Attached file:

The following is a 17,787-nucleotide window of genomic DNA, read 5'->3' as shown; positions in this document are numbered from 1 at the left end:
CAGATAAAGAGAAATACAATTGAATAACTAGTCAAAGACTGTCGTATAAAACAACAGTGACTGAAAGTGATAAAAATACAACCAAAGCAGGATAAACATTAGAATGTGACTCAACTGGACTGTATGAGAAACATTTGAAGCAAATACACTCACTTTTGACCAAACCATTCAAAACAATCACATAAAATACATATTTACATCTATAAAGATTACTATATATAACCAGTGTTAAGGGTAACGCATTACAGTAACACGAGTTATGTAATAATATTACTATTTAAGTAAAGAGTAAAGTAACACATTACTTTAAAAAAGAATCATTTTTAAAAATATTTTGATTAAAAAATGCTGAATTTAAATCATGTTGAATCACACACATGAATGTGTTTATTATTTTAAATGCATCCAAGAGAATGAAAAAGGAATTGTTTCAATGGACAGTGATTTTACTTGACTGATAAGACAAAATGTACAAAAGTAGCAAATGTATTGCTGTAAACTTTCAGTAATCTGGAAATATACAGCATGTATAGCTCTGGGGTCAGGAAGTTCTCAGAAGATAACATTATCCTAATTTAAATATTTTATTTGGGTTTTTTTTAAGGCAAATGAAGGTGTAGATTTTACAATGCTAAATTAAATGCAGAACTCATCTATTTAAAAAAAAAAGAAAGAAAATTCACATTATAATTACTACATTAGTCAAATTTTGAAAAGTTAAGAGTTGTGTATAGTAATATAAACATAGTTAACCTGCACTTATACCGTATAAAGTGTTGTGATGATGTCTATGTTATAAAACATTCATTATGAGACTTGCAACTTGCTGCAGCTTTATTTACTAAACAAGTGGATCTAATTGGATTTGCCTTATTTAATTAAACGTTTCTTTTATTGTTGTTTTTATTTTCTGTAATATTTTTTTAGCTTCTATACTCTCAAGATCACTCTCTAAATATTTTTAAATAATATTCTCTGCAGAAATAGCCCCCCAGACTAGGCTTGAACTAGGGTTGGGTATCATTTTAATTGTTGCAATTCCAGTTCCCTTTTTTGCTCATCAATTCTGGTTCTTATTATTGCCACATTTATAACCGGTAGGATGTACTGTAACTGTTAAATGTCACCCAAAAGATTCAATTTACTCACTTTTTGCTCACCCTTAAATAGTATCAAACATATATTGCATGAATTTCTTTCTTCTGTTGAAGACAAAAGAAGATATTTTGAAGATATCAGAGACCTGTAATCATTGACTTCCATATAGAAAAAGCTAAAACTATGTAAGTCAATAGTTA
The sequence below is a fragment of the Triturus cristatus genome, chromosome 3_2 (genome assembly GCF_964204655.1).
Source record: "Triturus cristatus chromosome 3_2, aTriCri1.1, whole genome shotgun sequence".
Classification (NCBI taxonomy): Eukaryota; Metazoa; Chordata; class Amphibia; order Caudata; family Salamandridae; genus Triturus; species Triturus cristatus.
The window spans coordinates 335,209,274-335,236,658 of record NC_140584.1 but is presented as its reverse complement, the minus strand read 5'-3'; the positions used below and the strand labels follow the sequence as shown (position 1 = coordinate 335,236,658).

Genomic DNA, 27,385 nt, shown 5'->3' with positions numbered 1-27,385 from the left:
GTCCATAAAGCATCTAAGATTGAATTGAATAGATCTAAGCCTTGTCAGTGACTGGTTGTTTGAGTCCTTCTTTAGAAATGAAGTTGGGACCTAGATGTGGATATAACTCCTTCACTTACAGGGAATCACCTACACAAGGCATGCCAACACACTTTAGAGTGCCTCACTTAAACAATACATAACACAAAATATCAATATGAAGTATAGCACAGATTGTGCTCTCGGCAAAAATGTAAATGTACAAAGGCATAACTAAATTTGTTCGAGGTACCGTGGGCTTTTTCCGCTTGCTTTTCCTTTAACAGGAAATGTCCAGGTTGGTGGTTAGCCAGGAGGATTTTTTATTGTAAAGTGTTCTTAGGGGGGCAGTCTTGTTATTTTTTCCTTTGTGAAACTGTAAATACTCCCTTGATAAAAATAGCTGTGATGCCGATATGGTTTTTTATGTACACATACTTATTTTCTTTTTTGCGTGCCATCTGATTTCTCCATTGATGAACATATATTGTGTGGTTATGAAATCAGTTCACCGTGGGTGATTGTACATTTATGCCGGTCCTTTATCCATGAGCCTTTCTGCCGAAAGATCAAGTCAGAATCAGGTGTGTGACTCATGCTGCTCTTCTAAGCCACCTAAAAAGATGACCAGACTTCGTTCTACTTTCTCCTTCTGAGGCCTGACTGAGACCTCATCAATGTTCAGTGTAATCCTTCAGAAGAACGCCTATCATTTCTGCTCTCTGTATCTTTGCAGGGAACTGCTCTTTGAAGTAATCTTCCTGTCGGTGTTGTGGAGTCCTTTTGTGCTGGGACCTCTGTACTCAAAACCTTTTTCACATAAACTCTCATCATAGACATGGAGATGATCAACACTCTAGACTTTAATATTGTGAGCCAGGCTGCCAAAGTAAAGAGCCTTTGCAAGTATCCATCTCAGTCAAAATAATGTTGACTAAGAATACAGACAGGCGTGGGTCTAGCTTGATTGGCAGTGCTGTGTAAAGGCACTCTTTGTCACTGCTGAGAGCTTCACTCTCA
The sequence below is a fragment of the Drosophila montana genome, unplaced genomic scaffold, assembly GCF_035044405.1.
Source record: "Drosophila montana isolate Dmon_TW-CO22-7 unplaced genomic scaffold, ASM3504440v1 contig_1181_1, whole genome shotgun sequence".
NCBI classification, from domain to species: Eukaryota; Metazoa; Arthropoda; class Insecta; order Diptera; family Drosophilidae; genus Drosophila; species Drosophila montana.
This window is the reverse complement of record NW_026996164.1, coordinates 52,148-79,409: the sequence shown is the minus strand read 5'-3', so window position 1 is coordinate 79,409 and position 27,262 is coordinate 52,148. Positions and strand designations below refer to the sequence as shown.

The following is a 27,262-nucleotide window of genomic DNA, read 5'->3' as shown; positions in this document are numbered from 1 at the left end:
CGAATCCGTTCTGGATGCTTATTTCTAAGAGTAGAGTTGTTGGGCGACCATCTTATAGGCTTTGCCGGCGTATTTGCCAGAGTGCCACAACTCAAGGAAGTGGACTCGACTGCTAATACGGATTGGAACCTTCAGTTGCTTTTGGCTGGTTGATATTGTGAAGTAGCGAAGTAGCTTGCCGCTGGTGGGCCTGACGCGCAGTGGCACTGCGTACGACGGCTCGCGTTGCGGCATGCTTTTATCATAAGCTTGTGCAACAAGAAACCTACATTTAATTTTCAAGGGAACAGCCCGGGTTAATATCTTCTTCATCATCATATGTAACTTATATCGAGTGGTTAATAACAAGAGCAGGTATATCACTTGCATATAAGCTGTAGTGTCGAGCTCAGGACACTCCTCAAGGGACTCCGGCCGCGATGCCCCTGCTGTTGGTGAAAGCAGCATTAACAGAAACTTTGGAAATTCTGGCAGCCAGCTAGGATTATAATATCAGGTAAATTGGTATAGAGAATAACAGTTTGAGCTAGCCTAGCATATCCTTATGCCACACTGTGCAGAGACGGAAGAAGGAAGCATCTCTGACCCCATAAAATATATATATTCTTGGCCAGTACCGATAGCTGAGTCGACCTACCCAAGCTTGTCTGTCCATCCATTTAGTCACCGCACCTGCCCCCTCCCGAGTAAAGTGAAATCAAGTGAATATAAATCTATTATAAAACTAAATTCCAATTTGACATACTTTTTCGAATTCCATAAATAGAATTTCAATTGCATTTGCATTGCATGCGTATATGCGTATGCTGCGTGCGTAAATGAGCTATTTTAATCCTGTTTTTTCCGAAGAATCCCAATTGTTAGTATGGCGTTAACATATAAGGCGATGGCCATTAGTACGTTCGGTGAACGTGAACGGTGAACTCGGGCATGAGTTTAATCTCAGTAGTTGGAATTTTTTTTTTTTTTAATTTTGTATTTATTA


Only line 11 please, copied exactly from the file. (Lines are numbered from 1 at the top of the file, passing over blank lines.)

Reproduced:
NCBI classification, from domain to species: Eukaryota; Metazoa; Arthropoda; class Insecta; order Diptera; family Drosophilidae; genus Drosophila; species Drosophila montana.